# second order homogeneous differential equation method

I'm trying to understand the general method to solve the second order differential equations $$u''+2au'+bu=f(t)$$.

The homogeneous differential equation $$u''+2au'+bu=0$$ can be solved looking for a solution in the form $$e^{\lambda t }$$ and solving the characteristic equation $$\lambda^2+2a \lambda+b=0$$

that will have two solutions $$\lambda_{1/2}=-a \pm \sqrt{a^2-b}$$.

They can be real numbers or, more generally, complex numbers $$\alpha \pm i \beta$$ from which the solution of the homogeneous differentiale equation will be $$e^{\alpha + i \beta}=e^{\alpha}(cos \beta t+isen \beta t)$$ or $$e^{\alpha - i \beta}=e^{\alpha}(cos \beta t-isen \beta t)$$

The general solution of the homogenous differential equation will be $$c_1*e^{\alpha}(cos \beta t+isen \beta t)+c_2*e^{\alpha}(cos \beta t-isen \beta t)=(c_1+c_2)*e^{\alpha}cos \beta t+i(c_1-c_2)*e^{\alpha}sen \beta t$$

I'm trying to understand if $$e^{\alpha}cos \beta t$$ or $$e^{\alpha}sen \beta$$. Can someone help me to understand?

When you solve a second-order linear differential homogeneous equation, you have TWO bases of functions so that the general solution is $$C_1 \cdot F(x) + C_2 G(x)$$. And you find $$C_1$$ and $$C_2$$ with the boundary or initial conditions.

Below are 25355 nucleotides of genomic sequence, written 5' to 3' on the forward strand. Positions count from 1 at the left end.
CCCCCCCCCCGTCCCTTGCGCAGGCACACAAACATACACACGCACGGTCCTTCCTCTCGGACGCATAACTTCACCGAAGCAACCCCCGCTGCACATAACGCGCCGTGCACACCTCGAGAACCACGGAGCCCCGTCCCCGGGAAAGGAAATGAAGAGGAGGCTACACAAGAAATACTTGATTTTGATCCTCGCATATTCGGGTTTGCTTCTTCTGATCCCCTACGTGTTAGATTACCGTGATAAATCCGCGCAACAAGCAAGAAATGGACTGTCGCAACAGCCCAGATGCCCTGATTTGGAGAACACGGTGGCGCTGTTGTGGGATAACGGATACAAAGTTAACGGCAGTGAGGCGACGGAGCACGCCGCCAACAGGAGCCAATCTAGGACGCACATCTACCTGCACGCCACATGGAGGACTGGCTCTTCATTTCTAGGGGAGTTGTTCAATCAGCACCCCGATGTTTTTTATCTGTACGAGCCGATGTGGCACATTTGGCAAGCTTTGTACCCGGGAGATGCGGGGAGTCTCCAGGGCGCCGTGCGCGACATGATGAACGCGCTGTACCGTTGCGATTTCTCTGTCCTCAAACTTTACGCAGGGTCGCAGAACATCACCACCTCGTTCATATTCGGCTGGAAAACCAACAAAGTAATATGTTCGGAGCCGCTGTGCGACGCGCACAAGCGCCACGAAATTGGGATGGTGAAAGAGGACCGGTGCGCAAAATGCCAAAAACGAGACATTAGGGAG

For this differential equation, a base of the general solution is $$(e^{(\alpha + i \beta)t},e^{(\alpha - i \beta)t})$$. But you can also choose other bases. Using Euler's formula, you can also use sin and cos or even sinh and cosh.

So you found that $$(e^{\alpha t} cos(\beta t), i\cdot e^{\alpha t} \cdot sin(\beta t))$$, which is correct aswell.

• excuse me, but the solution is $(e^{(\alpha + i \beta)t},e^{(\alpha - i \beta)t})$
– Anne
Feb 17 '19 at 10:47
• It's a typo, my bad. I just fixed it. Feb 17 '19 at 10:47
• ok, but why the two coefficient are c1+c2 and c1-c2 and not two general reals k1 and k2 ?
– Anne
Feb 17 '19 at 10:52
• The two coefficients $K_1$ and $K_2$ are part of the complex world. It just happens that you usually deal with the real equations first, then move to the complex world. You can just set $K_1 = c_1 + c_2$ over vice versa $2 c_1 = K_1 - K_2$. Another way to write a space of solution is $(F(x),G(x))$ standing for $K_1 \cdot F(x) + K_2 \cdot G(x)$. Feb 17 '19 at 10:58
• so it doesn't matter if the two values of the constants are linked one to the other, the important thing is that they are two that I can choose as I want, isn't it?
– Anne
Feb 17 '19 at 12:29

Excuse me, but I didn't understant completely when you wrote this:

"So you found that $$(e^{\alpha t} cos(\beta t), i\cdot e^{\alpha t} \cdot sin(\beta t))$$, which is correct aswell." I don't understant why you put $$i$$ either in the base of linearly independent vectors or in the system to find the two coefficients.

In other words is the new base $$(e^{\alpha t} cos(\beta t), i\cdot e^{\alpha t} \cdot sin(\beta t))$$ or $$(e^{\alpha t} cos(\beta t), e^{\alpha t} \cdot sin(\beta t))$$ or the system is $$c_1+c_2=k_1$$ and $$c_1-c_2=k_2$$ or $$c_1+c_2=k_1$$ and $$(c_1-c_2)*i=k_2$$?